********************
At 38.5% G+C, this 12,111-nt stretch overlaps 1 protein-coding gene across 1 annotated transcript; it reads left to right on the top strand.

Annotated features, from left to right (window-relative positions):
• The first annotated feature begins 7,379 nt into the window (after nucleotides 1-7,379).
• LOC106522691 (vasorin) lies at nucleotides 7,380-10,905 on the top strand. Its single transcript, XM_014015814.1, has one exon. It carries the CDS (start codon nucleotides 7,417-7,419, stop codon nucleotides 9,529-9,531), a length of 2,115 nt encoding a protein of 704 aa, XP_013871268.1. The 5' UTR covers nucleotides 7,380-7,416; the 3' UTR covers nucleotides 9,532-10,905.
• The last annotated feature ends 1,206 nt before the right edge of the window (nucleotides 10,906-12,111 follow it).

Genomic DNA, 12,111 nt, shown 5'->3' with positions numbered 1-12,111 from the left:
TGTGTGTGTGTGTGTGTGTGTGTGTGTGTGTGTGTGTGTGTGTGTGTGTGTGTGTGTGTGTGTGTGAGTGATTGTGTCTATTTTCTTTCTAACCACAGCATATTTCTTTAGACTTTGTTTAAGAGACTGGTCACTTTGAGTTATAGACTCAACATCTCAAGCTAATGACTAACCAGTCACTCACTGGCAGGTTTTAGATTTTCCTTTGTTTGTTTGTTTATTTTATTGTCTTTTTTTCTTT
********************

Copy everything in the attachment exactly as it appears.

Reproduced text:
At 38.5% G+C, this 12,111-nt stretch overlaps 1 protein-coding gene across 1 annotated transcript; it reads left to right on the top strand.

Annotated features, from left to right (window-relative positions):
• The first annotated feature begins 7,379 nt into the window (after nucleotides 1-7,379).
• LOC106522691 (vasorin) lies at nucleotides 7,380-10,905 on the top strand. Its single transcript, XM_014015814.1, has one exon. It carries the CDS (start codon nucleotides 7,417-7,419, stop codon nucleotides 9,529-9,531), a length of 2,115 nt encoding a protein of 704 aa, XP_013871268.1. The 5' UTR covers nucleotides 7,380-7,416; the 3' UTR covers nucleotides 9,532-10,905.
• The last annotated feature ends 1,206 nt before the right edge of the window (nucleotides 10,906-12,111 follow it).

Genomic DNA, 12,111 nt, shown 5'->3' with positions numbered 1-12,111 from the left:
TGTGTGTGTGTGTGTGTGTGTGTGTGTGTGTGTGTGTGTGTGTGTGTGTGTGTGTGTGTGTGTGTGAGTGATTGTGTCTATTTTCTTTCTAACCACAGCATATTTCTTTAGACTTTGTTTAAGAGACTGGTCACTTTGAGTTATAGACTCAACATCTCAAGCTAATGACTAACCAGTCACTCACTGGCAGGTTTTAGATTTTCCTTTGTTTGTTTGTTTATTTTATTGTCTTTTTTTCTTT